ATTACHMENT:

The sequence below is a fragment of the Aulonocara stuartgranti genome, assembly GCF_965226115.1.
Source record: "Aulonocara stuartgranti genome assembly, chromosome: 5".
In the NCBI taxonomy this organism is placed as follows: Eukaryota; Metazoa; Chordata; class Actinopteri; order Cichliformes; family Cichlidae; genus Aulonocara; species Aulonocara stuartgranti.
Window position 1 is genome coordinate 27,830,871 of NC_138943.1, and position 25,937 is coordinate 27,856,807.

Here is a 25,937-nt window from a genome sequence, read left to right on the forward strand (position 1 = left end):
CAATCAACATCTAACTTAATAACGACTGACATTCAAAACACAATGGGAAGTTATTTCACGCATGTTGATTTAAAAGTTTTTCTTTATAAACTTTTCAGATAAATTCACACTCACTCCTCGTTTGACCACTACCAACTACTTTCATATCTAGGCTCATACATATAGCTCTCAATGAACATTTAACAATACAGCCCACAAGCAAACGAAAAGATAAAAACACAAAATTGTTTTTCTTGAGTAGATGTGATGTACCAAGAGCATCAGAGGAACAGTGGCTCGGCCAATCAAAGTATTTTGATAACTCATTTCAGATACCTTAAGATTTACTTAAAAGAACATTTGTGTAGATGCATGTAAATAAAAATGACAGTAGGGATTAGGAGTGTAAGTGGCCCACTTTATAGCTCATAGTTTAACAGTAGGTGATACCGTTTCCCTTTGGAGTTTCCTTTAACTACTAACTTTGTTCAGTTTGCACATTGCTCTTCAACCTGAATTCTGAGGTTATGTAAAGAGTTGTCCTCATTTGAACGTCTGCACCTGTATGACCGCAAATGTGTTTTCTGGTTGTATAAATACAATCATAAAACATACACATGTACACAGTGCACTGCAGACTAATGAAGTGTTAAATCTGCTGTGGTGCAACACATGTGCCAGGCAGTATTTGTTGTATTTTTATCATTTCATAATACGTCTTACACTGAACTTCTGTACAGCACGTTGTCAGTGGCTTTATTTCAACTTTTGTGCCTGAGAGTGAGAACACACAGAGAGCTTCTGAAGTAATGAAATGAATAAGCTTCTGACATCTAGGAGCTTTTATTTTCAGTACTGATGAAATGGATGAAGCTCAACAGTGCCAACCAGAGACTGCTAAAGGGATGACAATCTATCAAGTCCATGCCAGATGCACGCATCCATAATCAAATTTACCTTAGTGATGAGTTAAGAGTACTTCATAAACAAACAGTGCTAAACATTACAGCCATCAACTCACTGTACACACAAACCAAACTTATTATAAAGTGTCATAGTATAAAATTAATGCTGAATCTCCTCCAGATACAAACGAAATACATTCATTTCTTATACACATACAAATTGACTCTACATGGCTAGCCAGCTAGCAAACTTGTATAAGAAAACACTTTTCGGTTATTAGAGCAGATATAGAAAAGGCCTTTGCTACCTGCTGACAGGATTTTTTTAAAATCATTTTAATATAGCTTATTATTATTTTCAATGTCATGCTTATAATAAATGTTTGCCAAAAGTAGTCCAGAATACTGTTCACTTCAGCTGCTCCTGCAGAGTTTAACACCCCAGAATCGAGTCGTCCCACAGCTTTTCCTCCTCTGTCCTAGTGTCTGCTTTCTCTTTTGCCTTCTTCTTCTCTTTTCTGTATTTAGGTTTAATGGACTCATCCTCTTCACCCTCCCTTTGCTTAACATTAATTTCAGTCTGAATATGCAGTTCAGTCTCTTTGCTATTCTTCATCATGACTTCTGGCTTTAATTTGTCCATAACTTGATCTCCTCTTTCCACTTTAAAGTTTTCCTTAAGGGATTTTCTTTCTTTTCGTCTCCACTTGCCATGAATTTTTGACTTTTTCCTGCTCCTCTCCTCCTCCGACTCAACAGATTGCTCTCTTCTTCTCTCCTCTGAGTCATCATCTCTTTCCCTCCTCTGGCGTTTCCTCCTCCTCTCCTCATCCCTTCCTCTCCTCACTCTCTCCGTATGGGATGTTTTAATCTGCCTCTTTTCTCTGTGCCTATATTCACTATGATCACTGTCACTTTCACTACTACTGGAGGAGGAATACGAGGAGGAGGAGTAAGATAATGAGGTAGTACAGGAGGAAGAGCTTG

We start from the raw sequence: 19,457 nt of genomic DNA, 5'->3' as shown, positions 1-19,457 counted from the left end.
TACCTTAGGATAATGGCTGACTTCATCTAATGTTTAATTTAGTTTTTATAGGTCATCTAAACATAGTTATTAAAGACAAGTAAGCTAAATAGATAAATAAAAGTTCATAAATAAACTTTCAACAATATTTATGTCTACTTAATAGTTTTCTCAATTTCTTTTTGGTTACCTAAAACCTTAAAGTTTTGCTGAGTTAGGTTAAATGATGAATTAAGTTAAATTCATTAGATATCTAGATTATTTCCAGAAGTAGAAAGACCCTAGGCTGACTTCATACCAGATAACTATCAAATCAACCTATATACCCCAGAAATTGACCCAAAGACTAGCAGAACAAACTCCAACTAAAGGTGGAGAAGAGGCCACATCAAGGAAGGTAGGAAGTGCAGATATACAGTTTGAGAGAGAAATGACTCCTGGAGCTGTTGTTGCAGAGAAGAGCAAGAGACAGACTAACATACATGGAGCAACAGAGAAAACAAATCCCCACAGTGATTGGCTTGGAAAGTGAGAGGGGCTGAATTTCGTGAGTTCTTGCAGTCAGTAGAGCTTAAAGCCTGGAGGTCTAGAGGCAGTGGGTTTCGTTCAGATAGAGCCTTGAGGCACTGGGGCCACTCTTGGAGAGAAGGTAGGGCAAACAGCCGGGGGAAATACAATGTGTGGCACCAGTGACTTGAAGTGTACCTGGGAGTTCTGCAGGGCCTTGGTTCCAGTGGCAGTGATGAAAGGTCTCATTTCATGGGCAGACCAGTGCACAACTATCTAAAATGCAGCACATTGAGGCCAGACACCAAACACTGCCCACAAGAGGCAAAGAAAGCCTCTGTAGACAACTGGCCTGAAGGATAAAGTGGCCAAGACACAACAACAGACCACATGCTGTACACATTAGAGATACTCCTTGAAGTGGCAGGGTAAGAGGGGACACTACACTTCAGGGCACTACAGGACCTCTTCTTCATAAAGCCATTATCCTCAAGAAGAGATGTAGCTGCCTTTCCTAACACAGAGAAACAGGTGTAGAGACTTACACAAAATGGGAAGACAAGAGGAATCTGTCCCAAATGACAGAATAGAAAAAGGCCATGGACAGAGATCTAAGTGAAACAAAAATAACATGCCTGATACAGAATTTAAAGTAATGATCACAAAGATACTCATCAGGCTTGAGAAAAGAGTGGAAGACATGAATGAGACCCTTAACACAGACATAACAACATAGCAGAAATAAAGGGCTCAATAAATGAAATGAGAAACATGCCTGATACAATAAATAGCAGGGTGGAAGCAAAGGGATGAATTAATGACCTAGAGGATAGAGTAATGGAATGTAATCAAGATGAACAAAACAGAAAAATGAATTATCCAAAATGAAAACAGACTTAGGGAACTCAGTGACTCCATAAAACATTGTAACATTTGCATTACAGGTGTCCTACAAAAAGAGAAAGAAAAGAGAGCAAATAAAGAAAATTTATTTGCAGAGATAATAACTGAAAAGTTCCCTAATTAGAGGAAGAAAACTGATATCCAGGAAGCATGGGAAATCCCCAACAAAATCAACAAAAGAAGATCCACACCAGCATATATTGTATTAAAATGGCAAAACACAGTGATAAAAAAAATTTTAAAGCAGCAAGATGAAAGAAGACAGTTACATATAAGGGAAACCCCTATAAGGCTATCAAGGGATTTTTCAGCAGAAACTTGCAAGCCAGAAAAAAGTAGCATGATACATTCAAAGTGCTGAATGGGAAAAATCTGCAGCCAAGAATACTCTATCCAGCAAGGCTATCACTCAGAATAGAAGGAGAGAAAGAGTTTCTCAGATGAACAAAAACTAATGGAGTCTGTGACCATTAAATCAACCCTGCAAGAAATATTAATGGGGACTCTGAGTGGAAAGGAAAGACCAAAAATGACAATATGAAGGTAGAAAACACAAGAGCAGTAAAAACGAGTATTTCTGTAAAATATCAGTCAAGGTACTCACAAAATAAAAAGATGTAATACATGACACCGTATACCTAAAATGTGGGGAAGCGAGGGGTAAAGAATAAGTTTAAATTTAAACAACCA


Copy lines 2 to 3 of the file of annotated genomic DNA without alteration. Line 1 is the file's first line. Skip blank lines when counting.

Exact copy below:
Source record: "Aulonocara stuartgranti genome assembly, chromosome: 5".
In the NCBI taxonomy this organism is placed as follows: Eukaryota; Metazoa; Chordata; class Actinopteri; order Cichliformes; family Cichlidae; genus Aulonocara; species Aulonocara stuartgranti.